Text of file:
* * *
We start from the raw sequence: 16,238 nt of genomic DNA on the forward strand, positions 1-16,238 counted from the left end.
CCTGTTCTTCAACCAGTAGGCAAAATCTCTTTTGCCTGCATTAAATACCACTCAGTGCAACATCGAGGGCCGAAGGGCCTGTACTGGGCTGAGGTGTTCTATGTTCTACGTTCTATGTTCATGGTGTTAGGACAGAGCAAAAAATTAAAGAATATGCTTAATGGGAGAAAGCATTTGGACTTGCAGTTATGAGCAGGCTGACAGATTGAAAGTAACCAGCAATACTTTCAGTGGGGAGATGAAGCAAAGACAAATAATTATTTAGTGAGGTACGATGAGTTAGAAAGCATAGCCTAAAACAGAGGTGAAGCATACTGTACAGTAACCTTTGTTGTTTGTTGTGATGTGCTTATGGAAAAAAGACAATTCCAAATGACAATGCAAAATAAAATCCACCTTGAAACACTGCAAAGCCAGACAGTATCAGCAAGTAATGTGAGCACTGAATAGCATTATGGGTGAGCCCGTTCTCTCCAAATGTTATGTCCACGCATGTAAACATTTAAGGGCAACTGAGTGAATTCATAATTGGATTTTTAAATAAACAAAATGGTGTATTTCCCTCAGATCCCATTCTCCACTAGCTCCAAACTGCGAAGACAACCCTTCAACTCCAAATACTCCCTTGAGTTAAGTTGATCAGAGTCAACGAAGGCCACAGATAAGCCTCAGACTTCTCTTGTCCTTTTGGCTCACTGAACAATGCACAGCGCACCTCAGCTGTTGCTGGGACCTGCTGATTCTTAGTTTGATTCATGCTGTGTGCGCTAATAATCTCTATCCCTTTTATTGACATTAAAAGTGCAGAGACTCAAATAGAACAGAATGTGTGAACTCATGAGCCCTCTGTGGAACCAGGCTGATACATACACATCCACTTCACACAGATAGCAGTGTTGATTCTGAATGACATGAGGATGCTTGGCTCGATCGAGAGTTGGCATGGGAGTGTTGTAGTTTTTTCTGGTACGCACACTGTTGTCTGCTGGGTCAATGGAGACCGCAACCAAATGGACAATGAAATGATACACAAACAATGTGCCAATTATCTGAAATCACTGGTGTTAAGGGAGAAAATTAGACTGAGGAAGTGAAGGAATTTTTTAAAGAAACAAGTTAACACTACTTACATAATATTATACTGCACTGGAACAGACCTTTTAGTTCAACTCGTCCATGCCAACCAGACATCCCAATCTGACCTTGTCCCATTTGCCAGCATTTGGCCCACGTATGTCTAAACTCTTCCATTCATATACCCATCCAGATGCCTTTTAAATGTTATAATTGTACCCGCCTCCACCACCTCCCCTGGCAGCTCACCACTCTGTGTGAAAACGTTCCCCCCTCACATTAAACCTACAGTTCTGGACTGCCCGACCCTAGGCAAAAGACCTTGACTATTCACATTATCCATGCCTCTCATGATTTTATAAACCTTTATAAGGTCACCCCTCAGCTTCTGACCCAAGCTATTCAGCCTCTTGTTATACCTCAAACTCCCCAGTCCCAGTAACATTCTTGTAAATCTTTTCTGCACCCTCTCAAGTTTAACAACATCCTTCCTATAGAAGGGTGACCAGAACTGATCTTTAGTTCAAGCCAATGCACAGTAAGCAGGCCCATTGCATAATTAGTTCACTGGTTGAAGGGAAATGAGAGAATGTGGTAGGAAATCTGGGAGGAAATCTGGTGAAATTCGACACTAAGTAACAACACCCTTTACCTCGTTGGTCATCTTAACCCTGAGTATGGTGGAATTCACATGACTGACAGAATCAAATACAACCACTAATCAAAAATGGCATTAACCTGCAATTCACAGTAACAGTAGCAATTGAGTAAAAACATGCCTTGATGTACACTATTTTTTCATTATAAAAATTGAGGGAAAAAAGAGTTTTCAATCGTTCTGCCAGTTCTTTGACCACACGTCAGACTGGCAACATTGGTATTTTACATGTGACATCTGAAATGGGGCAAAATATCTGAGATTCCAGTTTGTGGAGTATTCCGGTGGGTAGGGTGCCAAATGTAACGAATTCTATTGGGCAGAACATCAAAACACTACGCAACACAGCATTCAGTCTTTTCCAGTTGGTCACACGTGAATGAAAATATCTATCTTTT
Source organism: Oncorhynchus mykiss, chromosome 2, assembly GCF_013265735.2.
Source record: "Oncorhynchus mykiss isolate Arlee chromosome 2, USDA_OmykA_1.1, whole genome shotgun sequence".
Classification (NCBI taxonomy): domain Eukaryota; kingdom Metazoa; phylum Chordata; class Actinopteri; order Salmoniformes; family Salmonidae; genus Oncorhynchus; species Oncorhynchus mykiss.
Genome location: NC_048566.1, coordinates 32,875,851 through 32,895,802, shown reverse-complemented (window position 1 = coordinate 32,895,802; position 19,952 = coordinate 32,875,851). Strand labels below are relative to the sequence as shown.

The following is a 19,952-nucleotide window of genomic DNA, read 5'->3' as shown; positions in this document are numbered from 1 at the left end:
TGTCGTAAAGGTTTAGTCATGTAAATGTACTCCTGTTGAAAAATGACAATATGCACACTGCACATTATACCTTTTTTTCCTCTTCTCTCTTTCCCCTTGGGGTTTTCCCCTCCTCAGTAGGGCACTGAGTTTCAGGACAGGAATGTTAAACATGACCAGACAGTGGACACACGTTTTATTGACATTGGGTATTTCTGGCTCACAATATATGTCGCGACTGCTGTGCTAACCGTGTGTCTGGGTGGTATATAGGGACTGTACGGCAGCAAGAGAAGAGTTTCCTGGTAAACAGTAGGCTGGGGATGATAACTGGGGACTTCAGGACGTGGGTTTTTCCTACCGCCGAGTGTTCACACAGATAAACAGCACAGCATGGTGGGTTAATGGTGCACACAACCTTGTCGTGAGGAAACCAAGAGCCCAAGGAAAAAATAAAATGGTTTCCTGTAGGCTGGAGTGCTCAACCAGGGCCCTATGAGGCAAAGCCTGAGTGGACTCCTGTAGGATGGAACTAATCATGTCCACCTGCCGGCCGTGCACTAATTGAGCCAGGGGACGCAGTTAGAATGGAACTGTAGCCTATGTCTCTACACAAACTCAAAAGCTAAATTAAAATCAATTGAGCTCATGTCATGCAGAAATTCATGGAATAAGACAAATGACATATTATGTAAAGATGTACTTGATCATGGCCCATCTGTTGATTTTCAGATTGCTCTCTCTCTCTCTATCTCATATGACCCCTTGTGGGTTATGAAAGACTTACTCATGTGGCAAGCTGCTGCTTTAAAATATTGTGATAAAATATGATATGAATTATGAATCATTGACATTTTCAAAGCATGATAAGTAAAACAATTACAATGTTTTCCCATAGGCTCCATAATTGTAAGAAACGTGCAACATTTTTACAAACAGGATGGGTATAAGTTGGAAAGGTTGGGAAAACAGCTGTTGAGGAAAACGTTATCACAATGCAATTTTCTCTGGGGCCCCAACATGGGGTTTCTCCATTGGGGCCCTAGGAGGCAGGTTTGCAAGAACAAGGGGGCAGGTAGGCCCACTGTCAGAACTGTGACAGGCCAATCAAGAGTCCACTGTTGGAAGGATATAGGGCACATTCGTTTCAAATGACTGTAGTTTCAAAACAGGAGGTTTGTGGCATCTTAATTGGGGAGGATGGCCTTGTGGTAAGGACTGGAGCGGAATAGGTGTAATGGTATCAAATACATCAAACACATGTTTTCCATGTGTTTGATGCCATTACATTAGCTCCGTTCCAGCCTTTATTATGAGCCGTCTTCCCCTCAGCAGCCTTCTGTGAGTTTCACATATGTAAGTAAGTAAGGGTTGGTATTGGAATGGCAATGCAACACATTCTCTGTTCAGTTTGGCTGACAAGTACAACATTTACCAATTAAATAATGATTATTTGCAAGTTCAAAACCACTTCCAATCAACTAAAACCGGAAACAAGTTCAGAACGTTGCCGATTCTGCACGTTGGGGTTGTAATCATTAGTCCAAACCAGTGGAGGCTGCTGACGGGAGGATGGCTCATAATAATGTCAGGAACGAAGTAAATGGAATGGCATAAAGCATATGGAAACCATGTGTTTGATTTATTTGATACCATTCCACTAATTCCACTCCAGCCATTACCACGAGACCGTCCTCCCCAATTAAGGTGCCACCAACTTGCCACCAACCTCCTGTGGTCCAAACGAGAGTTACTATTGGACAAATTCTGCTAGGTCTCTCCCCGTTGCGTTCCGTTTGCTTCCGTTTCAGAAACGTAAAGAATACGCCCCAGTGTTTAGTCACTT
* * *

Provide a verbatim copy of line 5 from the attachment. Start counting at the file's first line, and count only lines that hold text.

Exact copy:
Classification (NCBI taxonomy): domain Eukaryota; kingdom Metazoa; phylum Chordata; class Actinopteri; order Salmoniformes; family Salmonidae; genus Oncorhynchus; species Oncorhynchus mykiss.